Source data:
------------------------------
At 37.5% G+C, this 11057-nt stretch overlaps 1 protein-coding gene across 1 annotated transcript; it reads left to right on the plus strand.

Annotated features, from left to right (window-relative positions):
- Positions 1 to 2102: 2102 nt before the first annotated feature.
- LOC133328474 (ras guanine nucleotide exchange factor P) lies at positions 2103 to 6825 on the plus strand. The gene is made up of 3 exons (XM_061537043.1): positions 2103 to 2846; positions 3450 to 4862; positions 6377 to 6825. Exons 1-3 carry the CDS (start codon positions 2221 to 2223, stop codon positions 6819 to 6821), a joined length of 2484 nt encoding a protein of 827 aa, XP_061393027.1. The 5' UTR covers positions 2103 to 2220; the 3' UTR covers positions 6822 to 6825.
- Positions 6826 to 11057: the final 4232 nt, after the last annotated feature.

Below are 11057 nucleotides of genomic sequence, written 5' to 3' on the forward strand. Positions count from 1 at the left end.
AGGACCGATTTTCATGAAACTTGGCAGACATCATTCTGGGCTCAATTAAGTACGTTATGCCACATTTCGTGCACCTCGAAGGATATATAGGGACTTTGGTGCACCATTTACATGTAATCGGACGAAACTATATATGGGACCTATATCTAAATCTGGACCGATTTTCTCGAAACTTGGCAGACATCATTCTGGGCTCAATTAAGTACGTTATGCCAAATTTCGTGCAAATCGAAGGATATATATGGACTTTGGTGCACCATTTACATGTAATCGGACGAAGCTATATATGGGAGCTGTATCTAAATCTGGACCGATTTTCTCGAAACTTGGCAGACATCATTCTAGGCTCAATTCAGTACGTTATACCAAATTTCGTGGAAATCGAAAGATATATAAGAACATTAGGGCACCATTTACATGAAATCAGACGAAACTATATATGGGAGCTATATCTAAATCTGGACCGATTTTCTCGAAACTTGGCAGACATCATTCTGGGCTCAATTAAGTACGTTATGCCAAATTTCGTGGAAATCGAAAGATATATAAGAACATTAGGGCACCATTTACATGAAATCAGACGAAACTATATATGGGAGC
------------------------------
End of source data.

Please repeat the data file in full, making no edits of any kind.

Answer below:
At 37.5% G+C, this 11057-nt stretch overlaps 1 protein-coding gene across 1 annotated transcript; it reads left to right on the plus strand.

Annotated features, from left to right (window-relative positions):
- Positions 1 to 2102: 2102 nt before the first annotated feature.
- LOC133328474 (ras guanine nucleotide exchange factor P) lies at positions 2103 to 6825 on the plus strand. The gene is made up of 3 exons (XM_061537043.1): positions 2103 to 2846; positions 3450 to 4862; positions 6377 to 6825. Exons 1-3 carry the CDS (start codon positions 2221 to 2223, stop codon positions 6819 to 6821), a joined length of 2484 nt encoding a protein of 827 aa, XP_061393027.1. The 5' UTR covers positions 2103 to 2220; the 3' UTR covers positions 6822 to 6825.
- Positions 6826 to 11057: the final 4232 nt, after the last annotated feature.

Below are 11057 nucleotides of genomic sequence, written 5' to 3' on the forward strand. Positions count from 1 at the left end.
AGGACCGATTTTCATGAAACTTGGCAGACATCATTCTGGGCTCAATTAAGTACGTTATGCCACATTTCGTGCACCTCGAAGGATATATAGGGACTTTGGTGCACCATTTACATGTAATCGGACGAAACTATATATGGGACCTATATCTAAATCTGGACCGATTTTCTCGAAACTTGGCAGACATCATTCTGGGCTCAATTAAGTACGTTATGCCAAATTTCGTGCAAATCGAAGGATATATATGGACTTTGGTGCACCATTTACATGTAATCGGACGAAGCTATATATGGGAGCTGTATCTAAATCTGGACCGATTTTCTCGAAACTTGGCAGACATCATTCTAGGCTCAATTCAGTACGTTATACCAAATTTCGTGGAAATCGAAAGATATATAAGAACATTAGGGCACCATTTACATGAAATCAGACGAAACTATATATGGGAGCTATATCTAAATCTGGACCGATTTTCTCGAAACTTGGCAGACATCATTCTGGGCTCAATTAAGTACGTTATGCCAAATTTCGTGGAAATCGAAAGATATATAAGAACATTAGGGCACCATTTACATGAAATCAGACGAAACTATATATGGGAGC